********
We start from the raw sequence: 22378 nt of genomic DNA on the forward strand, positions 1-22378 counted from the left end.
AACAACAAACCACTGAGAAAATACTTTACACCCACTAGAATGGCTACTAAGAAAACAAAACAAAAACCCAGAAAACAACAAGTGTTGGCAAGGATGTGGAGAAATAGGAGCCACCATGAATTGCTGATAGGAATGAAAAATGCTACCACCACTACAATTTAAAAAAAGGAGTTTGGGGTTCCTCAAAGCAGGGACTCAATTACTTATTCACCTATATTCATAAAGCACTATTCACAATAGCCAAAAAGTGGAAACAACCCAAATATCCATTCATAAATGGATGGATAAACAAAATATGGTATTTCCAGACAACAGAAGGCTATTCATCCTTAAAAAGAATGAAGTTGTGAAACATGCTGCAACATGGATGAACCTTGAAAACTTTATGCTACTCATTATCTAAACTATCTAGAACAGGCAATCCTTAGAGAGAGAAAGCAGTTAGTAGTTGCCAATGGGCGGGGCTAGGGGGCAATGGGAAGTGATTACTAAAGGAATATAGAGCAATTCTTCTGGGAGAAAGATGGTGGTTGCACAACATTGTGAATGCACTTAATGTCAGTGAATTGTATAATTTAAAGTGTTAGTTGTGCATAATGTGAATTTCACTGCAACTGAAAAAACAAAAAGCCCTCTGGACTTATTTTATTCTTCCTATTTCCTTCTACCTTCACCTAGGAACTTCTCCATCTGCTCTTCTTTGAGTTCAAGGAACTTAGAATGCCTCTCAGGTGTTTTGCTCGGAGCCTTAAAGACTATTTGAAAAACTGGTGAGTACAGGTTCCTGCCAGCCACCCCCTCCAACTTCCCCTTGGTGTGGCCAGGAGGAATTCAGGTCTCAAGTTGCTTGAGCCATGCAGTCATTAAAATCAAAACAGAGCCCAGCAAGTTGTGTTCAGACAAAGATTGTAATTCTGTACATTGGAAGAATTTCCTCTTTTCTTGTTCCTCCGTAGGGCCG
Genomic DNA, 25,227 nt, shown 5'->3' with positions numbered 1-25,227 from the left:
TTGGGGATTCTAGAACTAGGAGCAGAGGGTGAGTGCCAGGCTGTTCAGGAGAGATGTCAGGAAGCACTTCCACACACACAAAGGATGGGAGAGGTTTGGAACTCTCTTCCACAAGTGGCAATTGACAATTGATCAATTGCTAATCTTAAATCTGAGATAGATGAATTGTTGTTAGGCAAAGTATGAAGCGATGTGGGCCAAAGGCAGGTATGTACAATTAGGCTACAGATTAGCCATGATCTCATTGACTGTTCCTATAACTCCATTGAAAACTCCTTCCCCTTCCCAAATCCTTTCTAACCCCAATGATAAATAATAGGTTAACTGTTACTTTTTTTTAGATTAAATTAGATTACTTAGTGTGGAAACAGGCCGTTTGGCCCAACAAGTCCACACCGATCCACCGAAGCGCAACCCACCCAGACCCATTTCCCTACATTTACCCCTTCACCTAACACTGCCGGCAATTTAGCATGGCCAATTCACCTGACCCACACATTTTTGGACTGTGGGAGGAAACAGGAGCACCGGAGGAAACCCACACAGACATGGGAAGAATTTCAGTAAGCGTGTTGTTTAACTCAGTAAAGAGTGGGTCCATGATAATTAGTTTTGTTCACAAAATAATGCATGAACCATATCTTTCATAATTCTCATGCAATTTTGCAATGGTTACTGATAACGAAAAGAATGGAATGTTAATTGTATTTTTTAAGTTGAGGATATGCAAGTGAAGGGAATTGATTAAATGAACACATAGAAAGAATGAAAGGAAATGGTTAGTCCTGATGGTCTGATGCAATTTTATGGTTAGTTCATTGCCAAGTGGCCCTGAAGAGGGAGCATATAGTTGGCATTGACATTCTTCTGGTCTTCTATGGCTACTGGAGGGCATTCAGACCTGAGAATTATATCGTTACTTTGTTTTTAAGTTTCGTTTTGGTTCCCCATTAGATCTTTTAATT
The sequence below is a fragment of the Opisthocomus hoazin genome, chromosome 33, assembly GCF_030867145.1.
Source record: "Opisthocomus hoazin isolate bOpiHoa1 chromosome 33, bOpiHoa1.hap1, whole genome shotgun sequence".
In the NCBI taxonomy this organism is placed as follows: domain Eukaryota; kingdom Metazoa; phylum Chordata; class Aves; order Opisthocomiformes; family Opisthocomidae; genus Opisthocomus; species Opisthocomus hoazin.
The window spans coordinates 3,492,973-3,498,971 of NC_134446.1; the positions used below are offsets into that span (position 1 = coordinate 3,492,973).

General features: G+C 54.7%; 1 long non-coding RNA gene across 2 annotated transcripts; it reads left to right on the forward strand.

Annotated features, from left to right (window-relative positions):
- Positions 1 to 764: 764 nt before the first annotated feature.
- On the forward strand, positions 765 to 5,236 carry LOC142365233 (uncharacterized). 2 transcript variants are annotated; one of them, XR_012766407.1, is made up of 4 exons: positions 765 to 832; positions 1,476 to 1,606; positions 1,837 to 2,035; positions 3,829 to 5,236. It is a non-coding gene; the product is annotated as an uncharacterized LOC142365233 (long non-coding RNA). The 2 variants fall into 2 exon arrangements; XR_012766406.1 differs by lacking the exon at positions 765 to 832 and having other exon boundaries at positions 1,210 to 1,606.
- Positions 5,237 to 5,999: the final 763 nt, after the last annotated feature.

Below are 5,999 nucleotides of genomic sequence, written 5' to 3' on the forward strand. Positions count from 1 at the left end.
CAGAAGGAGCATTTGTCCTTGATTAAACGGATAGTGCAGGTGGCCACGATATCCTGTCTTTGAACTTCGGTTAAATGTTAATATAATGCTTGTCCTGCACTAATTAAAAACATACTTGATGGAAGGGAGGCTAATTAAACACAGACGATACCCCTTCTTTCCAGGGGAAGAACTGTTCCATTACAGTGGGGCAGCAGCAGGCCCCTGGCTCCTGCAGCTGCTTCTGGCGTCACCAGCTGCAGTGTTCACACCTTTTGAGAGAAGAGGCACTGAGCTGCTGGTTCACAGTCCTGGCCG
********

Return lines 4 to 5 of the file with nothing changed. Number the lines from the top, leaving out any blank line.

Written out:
TTGGGGATTCTAGAACTAGGAGCAGAGGGTGAGTGCCAGGCTGTTCAGGAGAGATGTCAGGAAGCACTTCCACACACACAAAGGATGGGAGAGGTTTGGAACTCTCTTCCACAAGTGGCAATTGACAATTGATCAATTGCTAATCTTAAATCTGAGATAGATGAATTGTTGTTAGGCAAAGTATGAAGCGATGTGGGCCAAAGGCAGGTATGTACAATTAGGCTACAGATTAGCCATGATCTCATTGACTGTTCCTATAACTCCATTGAAAACTCCTTCCCCTTCCCAAATCCTTTCTAACCCCAATGATAAATAATAGGTTAACTGTTACTTTTTTTTAGATTAAATTAGATTACTTAGTGTGGAAACAGGCCGTTTGGCCCAACAAGTCCACACCGATCCACCGAAGCGCAACCCACCCAGACCCATTTCCCTACATTTACCCCTTCACCTAACACTGCCGGCAATTTAGCATGGCCAATTCACCTGACCCACACATTTTTGGACTGTGGGAGGAAACAGGAGCACCGGAGGAAACCCACACAGACATGGGAAGAATTTCAGTAAGCGTGTTGTTTAACTCAGTAAAGAGTGGGTCCATGATAATTAGTTTTGTTCACAAAATAATGCATGAACCATATCTTTCATAATTCTCATGCAATTTTGCAATGGTTACTGATAACGAAAAGAATGGAATGTTAATTGTATTTTTTAAGTTGAGGATATGCAAGTGAAGGGAATTGATTAAATGAACACATAGAAAGAATGAAAGGAAATGGTTAGTCCTGATGGTCTGATGCAATTTTATGGTTAGTTCATTGCCAAGTGGCCCTGAAGAGGGAGCATATAGTTGGCATTGACATTCTTCTGGTCTTCTATGGCTACTGGAGGGCATTCAGACCTGAGAATTATATCGTTACTTTGTTTTTAAGTTTCGTTTTGGTTCCCCATTAGATCTTTTAATT
The sequence below is a fragment of the Opisthocomus hoazin genome, chromosome 33, assembly GCF_030867145.1.